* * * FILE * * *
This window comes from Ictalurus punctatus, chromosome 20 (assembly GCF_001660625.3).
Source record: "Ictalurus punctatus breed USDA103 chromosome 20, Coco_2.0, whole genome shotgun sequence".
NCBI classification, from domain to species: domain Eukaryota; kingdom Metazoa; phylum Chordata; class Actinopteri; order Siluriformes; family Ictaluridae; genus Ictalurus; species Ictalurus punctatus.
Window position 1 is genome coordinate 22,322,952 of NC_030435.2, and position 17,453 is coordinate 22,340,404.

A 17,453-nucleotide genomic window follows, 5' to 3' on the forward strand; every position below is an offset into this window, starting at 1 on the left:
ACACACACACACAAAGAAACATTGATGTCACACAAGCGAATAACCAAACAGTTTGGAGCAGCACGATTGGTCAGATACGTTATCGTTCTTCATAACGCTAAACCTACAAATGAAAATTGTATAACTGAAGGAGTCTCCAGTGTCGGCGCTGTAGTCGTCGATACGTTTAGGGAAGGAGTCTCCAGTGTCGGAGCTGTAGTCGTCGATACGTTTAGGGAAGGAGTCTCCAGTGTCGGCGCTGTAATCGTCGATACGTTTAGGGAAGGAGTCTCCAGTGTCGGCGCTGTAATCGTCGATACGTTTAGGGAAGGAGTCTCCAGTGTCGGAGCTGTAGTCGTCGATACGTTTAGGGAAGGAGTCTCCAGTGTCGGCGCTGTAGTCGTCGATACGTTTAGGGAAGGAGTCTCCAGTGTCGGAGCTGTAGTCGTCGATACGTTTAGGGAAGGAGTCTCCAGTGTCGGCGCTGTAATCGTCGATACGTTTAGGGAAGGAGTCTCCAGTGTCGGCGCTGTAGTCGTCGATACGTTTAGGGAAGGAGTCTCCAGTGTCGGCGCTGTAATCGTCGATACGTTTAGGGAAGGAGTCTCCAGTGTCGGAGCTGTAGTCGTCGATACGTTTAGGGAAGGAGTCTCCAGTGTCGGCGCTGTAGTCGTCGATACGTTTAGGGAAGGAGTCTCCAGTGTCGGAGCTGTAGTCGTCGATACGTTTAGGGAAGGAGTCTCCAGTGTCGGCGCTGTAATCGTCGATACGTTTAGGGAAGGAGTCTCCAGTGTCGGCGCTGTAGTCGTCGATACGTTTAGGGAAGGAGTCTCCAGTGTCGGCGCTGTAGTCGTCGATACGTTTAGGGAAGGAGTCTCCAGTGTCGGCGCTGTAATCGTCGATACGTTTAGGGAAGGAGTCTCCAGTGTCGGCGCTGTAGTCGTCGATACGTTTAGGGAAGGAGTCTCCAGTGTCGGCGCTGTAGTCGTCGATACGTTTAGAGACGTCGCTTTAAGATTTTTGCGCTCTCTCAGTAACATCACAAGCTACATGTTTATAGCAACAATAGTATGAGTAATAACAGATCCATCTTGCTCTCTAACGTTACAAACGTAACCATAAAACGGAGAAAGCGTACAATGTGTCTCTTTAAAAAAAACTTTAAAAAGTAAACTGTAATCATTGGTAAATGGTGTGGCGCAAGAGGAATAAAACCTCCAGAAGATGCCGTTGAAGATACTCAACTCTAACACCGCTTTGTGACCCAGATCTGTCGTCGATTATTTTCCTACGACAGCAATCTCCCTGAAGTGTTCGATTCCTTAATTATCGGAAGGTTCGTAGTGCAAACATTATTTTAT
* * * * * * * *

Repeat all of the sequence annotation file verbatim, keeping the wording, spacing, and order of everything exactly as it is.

This window comes from Ictalurus punctatus, chromosome 20 (assembly GCF_001660625.3).
Source record: "Ictalurus punctatus breed USDA103 chromosome 20, Coco_2.0, whole genome shotgun sequence".
NCBI classification, from domain to species: domain Eukaryota; kingdom Metazoa; phylum Chordata; class Actinopteri; order Siluriformes; family Ictaluridae; genus Ictalurus; species Ictalurus punctatus.
Window position 1 is genome coordinate 22,322,952 of NC_030435.2, and position 17,453 is coordinate 22,340,404.

A 17,453-nucleotide genomic window follows, 5' to 3' on the forward strand; every position below is an offset into this window, starting at 1 on the left:
ACACACACACACAAAGAAACATTGATGTCACACAAGCGAATAACCAAACAGTTTGGAGCAGCACGATTGGTCAGATACGTTATCGTTCTTCATAACGCTAAACCTACAAATGAAAATTGTATAACTGAAGGAGTCTCCAGTGTCGGCGCTGTAGTCGTCGATACGTTTAGGGAAGGAGTCTCCAGTGTCGGAGCTGTAGTCGTCGATACGTTTAGGGAAGGAGTCTCCAGTGTCGGCGCTGTAATCGTCGATACGTTTAGGGAAGGAGTCTCCAGTGTCGGCGCTGTAATCGTCGATACGTTTAGGGAAGGAGTCTCCAGTGTCGGAGCTGTAGTCGTCGATACGTTTAGGGAAGGAGTCTCCAGTGTCGGCGCTGTAGTCGTCGATACGTTTAGGGAAGGAGTCTCCAGTGTCGGAGCTGTAGTCGTCGATACGTTTAGGGAAGGAGTCTCCAGTGTCGGCGCTGTAATCGTCGATACGTTTAGGGAAGGAGTCTCCAGTGTCGGCGCTGTAGTCGTCGATACGTTTAGGGAAGGAGTCTCCAGTGTCGGCGCTGTAATCGTCGATACGTTTAGGGAAGGAGTCTCCAGTGTCGGAGCTGTAGTCGTCGATACGTTTAGGGAAGGAGTCTCCAGTGTCGGCGCTGTAGTCGTCGATACGTTTAGGGAAGGAGTCTCCAGTGTCGGAGCTGTAGTCGTCGATACGTTTAGGGAAGGAGTCTCCAGTGTCGGCGCTGTAATCGTCGATACGTTTAGGGAAGGAGTCTCCAGTGTCGGCGCTGTAGTCGTCGATACGTTTAGGGAAGGAGTCTCCAGTGTCGGCGCTGTAGTCGTCGATACGTTTAGGGAAGGAGTCTCCAGTGTCGGCGCTGTAATCGTCGATACGTTTAGGGAAGGAGTCTCCAGTGTCGGCGCTGTAGTCGTCGATACGTTTAGGGAAGGAGTCTCCAGTGTCGGCGCTGTAGTCGTCGATACGTTTAGAGACGTCGCTTTAAGATTTTTGCGCTCTCTCAGTAACATCACAAGCTACATGTTTATAGCAACAATAGTATGAGTAATAACAGATCCATCTTGCTCTCTAACGTTACAAACGTAACCATAAAACGGAGAAAGCGTACAATGTGTCTCTTTAAAAAAAACTTTAAAAAGTAAACTGTAATCATTGGTAAATGGTGTGGCGCAAGAGGAATAAAACCTCCAGAAGATGCCGTTGAAGATACTCAACTCTAACACCGCTTTGTGACCCAGATCTGTCGTCGATTATTTTCCTACGACAGCAATCTCCCTGAAGTGTTCGATTCCTTAATTATCGGAAGGTTCGTAGTGCAAACATTATTTTAT